Today we have a sneak peek from author Christine Grote’s memoir, Dancing in Heaven.
Annie’s parents thought she was a perfectly normal child with bright eyes and a ready smile until she was about nine months old and not sitting up. They soon found out that Annie had been born with profound brain damage, and probably wouldn’t live more than eight years. “Take her home and love her,” the doctors said.
So that’s what they did.
For 51 years.
A testament to the intrinsic value of human life, Dancing in Heaven is the story of Annie’s life, death, and her significance in the lives of those who loved her.
And now, an excerpt from Dancing in Heaven…
Dr. Ryan shows up at the house carrying his black medical bag. He listens to Annie with his stethoscope and hears a slight rattle in her chest—the remnants of last month’s bronchitis. “She needs to stay on the antibiotic,” he says. “And she looks like she could use a little help with the fluids.”
As he leaves Dr. Ryan says, “You know the time comes when we all have to die. It’s because of the exceptional care you’ve given her that she’s lived all these fifty-some years. You’re doing everything that you can for her.”
Mom becomes determined to get fluids down Annie. She has set a timer to go off at 30-minute intervals, when she will try to get Annie to drink another ounce or two from the bottle of sweet tea she squeezes into her mouth a few drops at a time.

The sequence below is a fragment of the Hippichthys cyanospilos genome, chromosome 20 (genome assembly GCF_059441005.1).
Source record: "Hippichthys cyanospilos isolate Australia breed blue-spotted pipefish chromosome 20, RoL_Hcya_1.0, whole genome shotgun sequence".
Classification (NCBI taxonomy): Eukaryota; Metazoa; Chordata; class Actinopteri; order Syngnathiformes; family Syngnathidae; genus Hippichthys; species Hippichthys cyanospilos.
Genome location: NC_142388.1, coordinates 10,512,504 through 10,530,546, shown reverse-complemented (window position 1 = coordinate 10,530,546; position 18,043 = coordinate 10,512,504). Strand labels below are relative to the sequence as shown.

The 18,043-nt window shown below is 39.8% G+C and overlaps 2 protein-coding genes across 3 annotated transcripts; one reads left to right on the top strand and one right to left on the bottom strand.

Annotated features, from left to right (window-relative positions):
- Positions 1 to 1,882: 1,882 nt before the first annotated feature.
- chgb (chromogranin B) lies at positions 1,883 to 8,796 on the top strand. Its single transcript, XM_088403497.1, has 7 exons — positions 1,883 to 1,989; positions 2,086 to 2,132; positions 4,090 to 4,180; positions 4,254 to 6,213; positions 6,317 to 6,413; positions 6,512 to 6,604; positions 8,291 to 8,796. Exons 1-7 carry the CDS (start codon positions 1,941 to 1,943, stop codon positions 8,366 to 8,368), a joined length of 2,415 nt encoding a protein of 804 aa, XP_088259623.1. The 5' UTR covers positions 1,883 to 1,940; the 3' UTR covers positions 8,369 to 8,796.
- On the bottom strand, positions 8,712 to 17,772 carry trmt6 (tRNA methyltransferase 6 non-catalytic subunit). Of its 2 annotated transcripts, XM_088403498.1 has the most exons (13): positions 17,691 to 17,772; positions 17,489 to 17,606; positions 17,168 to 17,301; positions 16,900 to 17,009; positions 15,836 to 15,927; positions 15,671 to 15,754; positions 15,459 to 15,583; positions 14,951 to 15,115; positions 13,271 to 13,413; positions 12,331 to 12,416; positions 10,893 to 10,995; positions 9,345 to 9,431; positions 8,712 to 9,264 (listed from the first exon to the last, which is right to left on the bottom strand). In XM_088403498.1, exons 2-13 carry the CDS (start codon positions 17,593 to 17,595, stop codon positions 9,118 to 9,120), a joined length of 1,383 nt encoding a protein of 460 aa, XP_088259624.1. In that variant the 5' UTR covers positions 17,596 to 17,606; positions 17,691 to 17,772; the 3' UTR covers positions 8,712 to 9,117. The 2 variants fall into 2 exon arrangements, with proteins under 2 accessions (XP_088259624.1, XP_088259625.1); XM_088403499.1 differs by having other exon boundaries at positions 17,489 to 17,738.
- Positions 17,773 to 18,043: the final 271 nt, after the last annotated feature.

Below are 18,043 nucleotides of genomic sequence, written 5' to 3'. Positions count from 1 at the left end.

Mom takes Annie’s temperature and it’s still 100 degrees. Annie throws up some of the small amount of liquid she drank a few minutes earlier.
Dad and I sit at the kitchen table, not able to find any way to be helpful. “When I took her to Columbus Children’s Hospital shortly after she was born,” Dad says, “your mother fed her every ten minutes so that she would eat what the doctors required for her release.”
Mom wasn’t seventy-five-years old when they took Annie to Columbus, I think. The 30-minute timer goes off, and Mom tries to get Annie to drink a few more ounces of liquid.
Annie throws up.
Mom buries her head in her hands at the kitchen table and says, “I am tired of trying to make decisions about what to do when I don’t know what to do.”
“We keep pushing liquids, like the doctor said,” Dad responds.
The 30-minute timer goes off and Mom fills another bottle with sugar water.
I wonder how long my mother can keep up this pace.
Carol tells me she tries to communicate with Annie’s soul and spirit. “Annie’s soul is tired,” she says.
Dad tells me when he puts Annie to bed every night he has a hard time leaving the room—leaving her alone. He tells me he had a dream that he hopes he never has to live to see— the day when he has to see Annie in a coffin.
“I hope I never have to see the day after both you and Mom are gone and Annie is looking for you, not understanding, and waiting for you to return,” I say.
Carol says, “Annie’s spirit and soul are not suffering like her physical body is right now.”
Mom walks over and looks at the chart she’s made of Annie’s medicines. “It’s time for her antibiotic again,” she says.
Mom sets the timer for another 30 minutes.
Dad prays Novenas and Hail Marys.
I chase visions of an empty wheelchair from my mind.
Carol sees Annie in a golden light—dancing to Neil Diamond.